2) Contact your local AOPA group. Try to find a "mentor" through them that will take you on. You'll have an incredible resource for all the stuff you'll be going through to get your ticket, guidance, advice, information, etc. Join the AOPA ... the monthly magazine is invaluable for it's insight into what you're getting into, and this is also the organization that supports GA aviation.

3) Find out who the local flight training FBO's are in your area. Interview all of them that appeal to you. Find out who's instructing, what their qualifications are ... whether or not they'll stick with you through your entire primary flight instruction through you FAA checkride ... what facilities they have, what aircraft they have in the trainer fleet, how booked up they are to get access for your flight time and instructor time. ASK to visit with other student pilots, find out what they're saying about the quality of instruction and equipment, management policies, phase check flights, etc. Find out how much time and money they project it will cost you to get your ticket. Get a feeling for the flight school culture ... are they there to teach you or are you just helping them build flight time so they can move up to a regional flight job on their way up to the majors?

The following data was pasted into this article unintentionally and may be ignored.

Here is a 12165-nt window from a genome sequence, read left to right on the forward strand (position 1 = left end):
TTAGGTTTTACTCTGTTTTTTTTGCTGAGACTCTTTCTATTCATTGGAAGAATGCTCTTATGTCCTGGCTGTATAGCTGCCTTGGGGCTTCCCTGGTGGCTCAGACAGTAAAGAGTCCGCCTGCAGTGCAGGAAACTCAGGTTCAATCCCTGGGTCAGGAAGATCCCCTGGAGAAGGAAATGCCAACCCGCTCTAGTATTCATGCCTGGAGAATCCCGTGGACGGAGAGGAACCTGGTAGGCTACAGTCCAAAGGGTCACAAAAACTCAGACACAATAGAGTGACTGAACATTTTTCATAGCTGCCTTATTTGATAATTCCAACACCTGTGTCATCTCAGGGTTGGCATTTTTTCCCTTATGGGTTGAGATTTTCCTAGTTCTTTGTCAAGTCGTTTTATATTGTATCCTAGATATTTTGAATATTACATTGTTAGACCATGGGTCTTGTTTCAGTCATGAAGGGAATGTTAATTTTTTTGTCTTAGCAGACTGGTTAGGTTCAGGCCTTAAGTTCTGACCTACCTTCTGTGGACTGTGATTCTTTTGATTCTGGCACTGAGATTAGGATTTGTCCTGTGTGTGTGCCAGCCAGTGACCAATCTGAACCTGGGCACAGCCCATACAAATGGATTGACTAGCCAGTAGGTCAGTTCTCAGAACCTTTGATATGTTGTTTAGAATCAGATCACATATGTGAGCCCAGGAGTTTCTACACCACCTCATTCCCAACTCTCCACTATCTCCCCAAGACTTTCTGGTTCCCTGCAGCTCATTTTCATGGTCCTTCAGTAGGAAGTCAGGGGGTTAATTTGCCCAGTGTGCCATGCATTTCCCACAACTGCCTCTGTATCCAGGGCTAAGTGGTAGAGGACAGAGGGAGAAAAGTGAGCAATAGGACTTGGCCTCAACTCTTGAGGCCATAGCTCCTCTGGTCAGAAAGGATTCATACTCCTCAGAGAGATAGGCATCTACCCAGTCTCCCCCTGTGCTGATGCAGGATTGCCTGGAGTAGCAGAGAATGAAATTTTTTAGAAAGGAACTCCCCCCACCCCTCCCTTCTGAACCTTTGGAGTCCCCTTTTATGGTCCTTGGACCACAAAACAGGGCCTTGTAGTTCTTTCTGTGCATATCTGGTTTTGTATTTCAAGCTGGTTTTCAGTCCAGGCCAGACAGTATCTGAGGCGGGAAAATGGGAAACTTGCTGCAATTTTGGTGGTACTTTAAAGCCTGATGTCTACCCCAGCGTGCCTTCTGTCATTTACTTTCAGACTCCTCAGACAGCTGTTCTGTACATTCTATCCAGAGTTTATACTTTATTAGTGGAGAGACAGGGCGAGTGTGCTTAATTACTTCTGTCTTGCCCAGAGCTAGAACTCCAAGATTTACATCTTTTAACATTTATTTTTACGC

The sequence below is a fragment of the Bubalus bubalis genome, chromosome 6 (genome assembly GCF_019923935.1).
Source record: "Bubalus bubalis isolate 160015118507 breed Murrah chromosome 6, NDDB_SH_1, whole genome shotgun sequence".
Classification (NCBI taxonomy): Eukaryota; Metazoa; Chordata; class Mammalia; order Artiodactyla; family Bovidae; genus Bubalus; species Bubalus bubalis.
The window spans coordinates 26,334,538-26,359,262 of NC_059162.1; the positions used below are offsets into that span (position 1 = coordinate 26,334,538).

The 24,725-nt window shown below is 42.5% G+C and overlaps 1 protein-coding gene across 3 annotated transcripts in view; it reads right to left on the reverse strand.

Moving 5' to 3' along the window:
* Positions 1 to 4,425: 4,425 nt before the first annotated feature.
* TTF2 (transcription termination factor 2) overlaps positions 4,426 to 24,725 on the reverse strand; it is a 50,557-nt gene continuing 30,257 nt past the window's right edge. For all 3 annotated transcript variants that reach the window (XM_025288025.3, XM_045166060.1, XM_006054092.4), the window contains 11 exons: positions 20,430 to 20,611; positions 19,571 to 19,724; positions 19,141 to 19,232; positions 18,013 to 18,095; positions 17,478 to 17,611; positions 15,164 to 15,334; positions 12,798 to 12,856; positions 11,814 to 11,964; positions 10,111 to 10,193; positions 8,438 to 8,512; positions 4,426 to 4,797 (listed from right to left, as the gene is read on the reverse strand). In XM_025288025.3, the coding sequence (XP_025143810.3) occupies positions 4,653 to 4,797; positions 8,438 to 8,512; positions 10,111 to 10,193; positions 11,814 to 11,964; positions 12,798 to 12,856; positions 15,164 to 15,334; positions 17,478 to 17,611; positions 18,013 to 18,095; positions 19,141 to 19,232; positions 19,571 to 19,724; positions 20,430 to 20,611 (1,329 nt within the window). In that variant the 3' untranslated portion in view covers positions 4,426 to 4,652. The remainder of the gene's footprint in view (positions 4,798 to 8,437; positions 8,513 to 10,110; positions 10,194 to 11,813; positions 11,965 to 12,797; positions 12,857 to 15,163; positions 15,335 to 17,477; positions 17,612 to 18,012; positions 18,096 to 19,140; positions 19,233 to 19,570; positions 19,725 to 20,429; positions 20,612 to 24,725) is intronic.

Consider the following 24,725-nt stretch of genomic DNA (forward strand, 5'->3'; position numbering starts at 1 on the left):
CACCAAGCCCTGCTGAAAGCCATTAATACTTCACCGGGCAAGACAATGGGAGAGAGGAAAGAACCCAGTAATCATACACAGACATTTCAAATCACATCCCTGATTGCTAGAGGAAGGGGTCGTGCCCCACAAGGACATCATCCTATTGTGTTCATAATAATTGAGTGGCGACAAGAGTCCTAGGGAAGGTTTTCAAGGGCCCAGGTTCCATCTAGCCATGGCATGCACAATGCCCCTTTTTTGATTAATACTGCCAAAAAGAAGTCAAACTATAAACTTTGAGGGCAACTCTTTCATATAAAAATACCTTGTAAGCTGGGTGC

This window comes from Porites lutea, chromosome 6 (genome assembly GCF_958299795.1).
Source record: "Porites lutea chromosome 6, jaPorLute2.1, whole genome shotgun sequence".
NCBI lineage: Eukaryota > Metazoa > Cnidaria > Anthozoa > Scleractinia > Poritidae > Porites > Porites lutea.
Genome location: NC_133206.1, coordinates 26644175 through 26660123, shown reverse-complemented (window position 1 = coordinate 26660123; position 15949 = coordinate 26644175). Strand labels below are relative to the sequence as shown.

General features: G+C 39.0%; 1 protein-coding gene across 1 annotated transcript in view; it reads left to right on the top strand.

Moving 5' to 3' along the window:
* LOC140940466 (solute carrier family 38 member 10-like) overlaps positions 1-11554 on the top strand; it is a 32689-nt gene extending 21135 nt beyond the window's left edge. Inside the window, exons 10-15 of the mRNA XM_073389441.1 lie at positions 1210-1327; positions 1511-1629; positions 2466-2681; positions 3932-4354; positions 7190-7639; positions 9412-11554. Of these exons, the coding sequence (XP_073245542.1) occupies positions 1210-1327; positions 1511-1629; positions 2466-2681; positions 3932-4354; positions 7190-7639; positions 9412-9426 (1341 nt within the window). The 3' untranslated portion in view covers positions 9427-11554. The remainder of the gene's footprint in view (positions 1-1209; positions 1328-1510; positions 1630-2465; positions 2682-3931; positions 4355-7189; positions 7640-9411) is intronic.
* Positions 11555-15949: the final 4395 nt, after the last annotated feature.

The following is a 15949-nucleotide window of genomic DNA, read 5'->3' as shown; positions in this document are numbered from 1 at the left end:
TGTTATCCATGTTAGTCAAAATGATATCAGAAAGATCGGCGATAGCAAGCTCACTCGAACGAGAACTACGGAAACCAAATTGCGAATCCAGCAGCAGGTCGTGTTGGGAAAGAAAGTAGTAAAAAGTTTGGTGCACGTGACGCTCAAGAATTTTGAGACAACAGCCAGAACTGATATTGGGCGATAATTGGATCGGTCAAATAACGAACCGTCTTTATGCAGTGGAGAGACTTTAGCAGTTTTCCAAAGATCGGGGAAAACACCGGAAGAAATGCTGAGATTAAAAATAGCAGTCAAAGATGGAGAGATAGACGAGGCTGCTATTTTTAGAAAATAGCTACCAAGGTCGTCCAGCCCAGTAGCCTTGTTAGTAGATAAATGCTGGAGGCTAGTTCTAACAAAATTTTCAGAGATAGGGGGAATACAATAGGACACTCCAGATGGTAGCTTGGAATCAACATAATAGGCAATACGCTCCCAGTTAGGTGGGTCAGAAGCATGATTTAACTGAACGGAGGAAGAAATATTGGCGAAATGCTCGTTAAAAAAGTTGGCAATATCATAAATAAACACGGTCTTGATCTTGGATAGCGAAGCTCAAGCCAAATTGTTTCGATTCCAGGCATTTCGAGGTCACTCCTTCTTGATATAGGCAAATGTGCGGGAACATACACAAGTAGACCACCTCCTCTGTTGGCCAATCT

4) Save up for your ticket in advance as much as possible so that you can concentrate on learning to fly when the time comes. Flight training and success comes in fits and starts ... some days, you won't learn much in the flight, but will realize afterwards what went right and what went wrong. Other days ... you could fly for more hours and it just keeps coming together and together and you need to build on that immediately the next day or as soon as possible. Remember, it's not the "time" that counts in passing that checkride (although the FAA has minimum flight training times and distances and accomplishments you must demonstrate to your chief flight instructor for a sign off to take the FAA checkride) ... it's the skills you've learned and can repeatedly demonstrate safely. You might learn to do it all in the minimum time ... and you might still be working on a solo flight long after the average time, or other skills that must be demonstrated.

5) Interview your flight instructor with an eye toward how well you can relate to their teaching style, language, and communication. Take an "intro" flight with several to find your best match. Assume that all instructors know their subject material, but make them prove to you that they can communicate what you need to know effectively to you. The instructor that makes you uncomfortable, embarrased, or angry by working your "buttons" is not a necessarily good fit for you. You need someone who will let you make mistakes within your envelope ... and then some to push it in a manner that is instructive to you. The best instructors I had could always keep things important, but not confrontational ... some even had us laughing as I did things right, as well as some things wrong (but they made their point very well). Recognize that you're the one hiring them for their professional skills and teaching and you're going to be spending a lot of time and money under their guidance; they can make or break your outcome very quickly. Don't let any instructor "scare" you or showoff in a way that frightens you ... you can progress through the training without any machismo or bold stuff.